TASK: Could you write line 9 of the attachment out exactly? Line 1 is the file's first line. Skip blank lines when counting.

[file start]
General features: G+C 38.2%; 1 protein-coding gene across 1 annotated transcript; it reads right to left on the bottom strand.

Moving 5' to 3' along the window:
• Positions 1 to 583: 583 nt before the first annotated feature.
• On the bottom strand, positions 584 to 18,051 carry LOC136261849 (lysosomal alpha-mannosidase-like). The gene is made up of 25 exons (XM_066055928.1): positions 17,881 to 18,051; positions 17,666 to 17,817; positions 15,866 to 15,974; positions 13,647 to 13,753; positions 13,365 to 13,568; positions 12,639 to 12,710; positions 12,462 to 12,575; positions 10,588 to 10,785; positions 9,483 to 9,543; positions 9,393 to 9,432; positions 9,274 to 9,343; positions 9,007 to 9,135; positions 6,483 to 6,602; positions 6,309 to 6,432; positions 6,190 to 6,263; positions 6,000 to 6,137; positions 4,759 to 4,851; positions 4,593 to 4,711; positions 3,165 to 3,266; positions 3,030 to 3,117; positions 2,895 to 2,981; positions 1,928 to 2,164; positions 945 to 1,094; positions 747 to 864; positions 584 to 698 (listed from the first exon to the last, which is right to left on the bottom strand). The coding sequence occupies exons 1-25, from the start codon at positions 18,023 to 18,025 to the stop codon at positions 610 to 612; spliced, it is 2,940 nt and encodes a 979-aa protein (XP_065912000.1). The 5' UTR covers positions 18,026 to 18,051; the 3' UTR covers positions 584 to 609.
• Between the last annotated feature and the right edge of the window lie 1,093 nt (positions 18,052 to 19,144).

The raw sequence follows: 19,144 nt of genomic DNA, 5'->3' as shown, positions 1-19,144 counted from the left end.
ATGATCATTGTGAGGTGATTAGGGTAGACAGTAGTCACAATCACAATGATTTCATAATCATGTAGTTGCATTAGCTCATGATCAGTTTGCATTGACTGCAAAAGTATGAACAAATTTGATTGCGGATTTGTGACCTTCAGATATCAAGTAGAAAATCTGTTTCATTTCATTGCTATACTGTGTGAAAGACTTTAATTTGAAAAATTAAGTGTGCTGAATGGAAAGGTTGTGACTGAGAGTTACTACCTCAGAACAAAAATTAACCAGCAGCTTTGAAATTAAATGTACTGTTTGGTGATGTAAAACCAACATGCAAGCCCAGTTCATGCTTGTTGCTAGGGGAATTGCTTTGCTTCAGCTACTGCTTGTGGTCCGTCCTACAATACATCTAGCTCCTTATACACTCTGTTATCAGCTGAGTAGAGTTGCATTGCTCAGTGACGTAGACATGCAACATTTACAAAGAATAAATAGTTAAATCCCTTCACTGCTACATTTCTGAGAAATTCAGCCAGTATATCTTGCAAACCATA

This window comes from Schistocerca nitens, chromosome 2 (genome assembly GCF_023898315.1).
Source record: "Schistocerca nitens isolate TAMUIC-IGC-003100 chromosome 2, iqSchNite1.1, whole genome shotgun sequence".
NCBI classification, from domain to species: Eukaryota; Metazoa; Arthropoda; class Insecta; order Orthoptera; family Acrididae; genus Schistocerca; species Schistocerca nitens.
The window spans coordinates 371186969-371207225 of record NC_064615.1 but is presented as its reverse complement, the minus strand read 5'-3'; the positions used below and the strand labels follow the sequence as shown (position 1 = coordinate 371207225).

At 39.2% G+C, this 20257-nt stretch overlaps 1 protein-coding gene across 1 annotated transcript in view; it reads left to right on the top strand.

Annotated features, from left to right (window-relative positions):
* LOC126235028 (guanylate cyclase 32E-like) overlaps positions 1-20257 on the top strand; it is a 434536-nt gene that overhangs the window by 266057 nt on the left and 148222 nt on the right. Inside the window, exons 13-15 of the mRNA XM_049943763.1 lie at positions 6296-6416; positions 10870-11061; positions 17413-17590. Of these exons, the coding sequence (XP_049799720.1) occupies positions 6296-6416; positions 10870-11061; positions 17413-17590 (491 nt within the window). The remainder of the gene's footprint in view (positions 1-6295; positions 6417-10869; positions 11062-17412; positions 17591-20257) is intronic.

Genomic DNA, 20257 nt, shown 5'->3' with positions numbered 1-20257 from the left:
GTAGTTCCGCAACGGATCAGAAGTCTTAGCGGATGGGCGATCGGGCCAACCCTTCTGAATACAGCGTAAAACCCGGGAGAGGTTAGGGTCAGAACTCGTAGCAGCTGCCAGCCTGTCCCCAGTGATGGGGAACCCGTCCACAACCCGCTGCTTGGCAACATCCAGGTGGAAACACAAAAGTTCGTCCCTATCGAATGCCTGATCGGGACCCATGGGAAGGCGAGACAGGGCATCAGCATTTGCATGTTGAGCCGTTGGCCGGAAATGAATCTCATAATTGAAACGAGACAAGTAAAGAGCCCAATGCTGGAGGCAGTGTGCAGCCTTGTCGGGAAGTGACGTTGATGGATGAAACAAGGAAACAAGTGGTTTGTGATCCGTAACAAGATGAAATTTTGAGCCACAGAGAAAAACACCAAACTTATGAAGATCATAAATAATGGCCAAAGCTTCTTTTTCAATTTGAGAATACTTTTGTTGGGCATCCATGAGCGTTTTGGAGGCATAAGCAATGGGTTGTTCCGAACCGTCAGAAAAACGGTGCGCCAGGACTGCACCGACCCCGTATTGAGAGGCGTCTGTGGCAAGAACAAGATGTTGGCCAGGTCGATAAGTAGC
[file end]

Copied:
Source record: "Schistocerca nitens isolate TAMUIC-IGC-003100 chromosome 2, iqSchNite1.1, whole genome shotgun sequence".